The Human Bomb
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These best stories of the comic books are preceded by their issue number.
They were edited by Ed Cronin.
Many issues of Police Comics can be read free online at Comic Book +.
The Human Bomb stories are way too violent. In many ways, they are war stories, with Roy using his powers to battle Nazi agents and machines. I am not comfortable with this level of violence. Still, the best tales have a lot of way-out imagination.
Roy's suit anticipates the lead suits Superman would later wear to guard against Kryptonite.
The visual design of the suit is full of strange curves. These sometimes echo and emphasize the musculature of Roy's body. At other times, they simply give the suit a unique curvilinear feel. The mittens Roy wears, which look as it they are surrounded gauntlet-style by a cone of tongue depressors, are also unusual.
The story ends with a fervent denunciation of the Nazis. This is still four months before the US's entrance into the war.
The second Human Bomb story in the next issue, "Evil on Calona Island" is routine.
The Purple Mist (1941). Writer: Paul Gustavson Art: Paul Gustavson. (Title for this titleless story supplied by Grand Comics Database.) Roy Lincoln is summoned by President Roosevelt for a meeting at the White House; meanwhile, a menacing purple mist is seen in the streets. Origin of Roy's fiancée, Jean Caldwell. Inventive mix of a simple science fictional menace, and adventure.
This tale reminds one of some Jerry Siegel stories. Its picture of Washington DC under siege by high tech armed forces recalls Siegel's Federal Men tale "Attack on Washington" (Adventure Comics #6, 7 July and August 1936). And the appearance here of FDR as a character recalls Siegel's Federal Men tale "The Submarine Terror, Part 1" (Adventure Comics #4, March 1936), and his Spy story "The President's Assignment" (Detective Comics #25, March 1939).
There is a good portrait of an Army Captain from Fort Dix, on the last page.
The U-Boat Battle (1941). Writer: Paul Gustavson Art: Paul Gustavson. (Title for this titleless story supplied by Grand Comics Database.) Roy develops a new chemical in his lab, then flies to Havana with his fiancée, Jean Caldwell. Jean does not know Roy is the Human Bomb, and she begins to get inquisitive here, in the tradition of Lois Lane. This is actually fairly atypical of Golden Age girlfriends. Most seem to know all about their boyfriend's secret identity. Jean is depicted as intelligent and alert here. In later tales, she manages to get more involved in the action.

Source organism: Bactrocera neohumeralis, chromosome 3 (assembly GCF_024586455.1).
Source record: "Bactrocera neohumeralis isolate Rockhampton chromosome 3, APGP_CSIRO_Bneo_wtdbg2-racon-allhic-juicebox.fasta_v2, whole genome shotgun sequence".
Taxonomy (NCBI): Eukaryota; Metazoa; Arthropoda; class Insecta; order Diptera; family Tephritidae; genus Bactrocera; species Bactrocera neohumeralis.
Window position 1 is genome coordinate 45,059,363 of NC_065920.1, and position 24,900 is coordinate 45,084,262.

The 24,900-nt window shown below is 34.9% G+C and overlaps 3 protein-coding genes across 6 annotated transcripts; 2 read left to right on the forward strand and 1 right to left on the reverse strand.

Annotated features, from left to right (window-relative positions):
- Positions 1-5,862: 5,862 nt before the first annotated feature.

Roy is seen working for the US Government for the first time here. He makes a surprising appearance in the dress uniform of a Marine Corps Sergeant, a neat scene.
Like the previous issues story, "The Purple Mist", this tale further develops the mythos of the character. Roy's new chemical gives him new powers, and we see him in new roles.
The Phony Murder of Col. Stanford (1941). Writer: Paul Gustavson Art: Paul Gustavson. (Title for this titleless story supplied by Grand Comics Database.) Colonel Stanford, a US Government bigwig, is killed. In this tale, we see Roy in a formal evening Navy uniform, with a mess jacket with a double-breasted flap, complex sculpturing along its front and back base, and braid along his left shoulder. It is a very flattering costume.
The Black Vanguards (1942). Writer: Paul Gustavson Art: Paul Gustavson. (Title for this titleless story supplied by Grand Comics Database.) The Black Vanguards, a Nazi terror squad, blow up the Human Bomb's lab with their earthquake machine. Like the first story, "The Origin of the Human Bomb", this tale takes place in buildings under siege from bombings and destruction. This is a form of storytelling unique to the Human Bomb series.
The Phony Human Bomb (1942). Writer: Paul Gustavson Art: Paul Gustavson. (Title for this titleless story supplied by Grand Comics Database.) Roy and a newsboy get involved in a chase after a phony imitation of the Human Bomb, on the streets of Washington DC. Having crooks impersonate a hero, was a standard plot gambit in the comics.
Roy is wearing an elegant double-breasted greatcoat and ascot, over his formal evening Navy uniform. He is really dressed to the nines.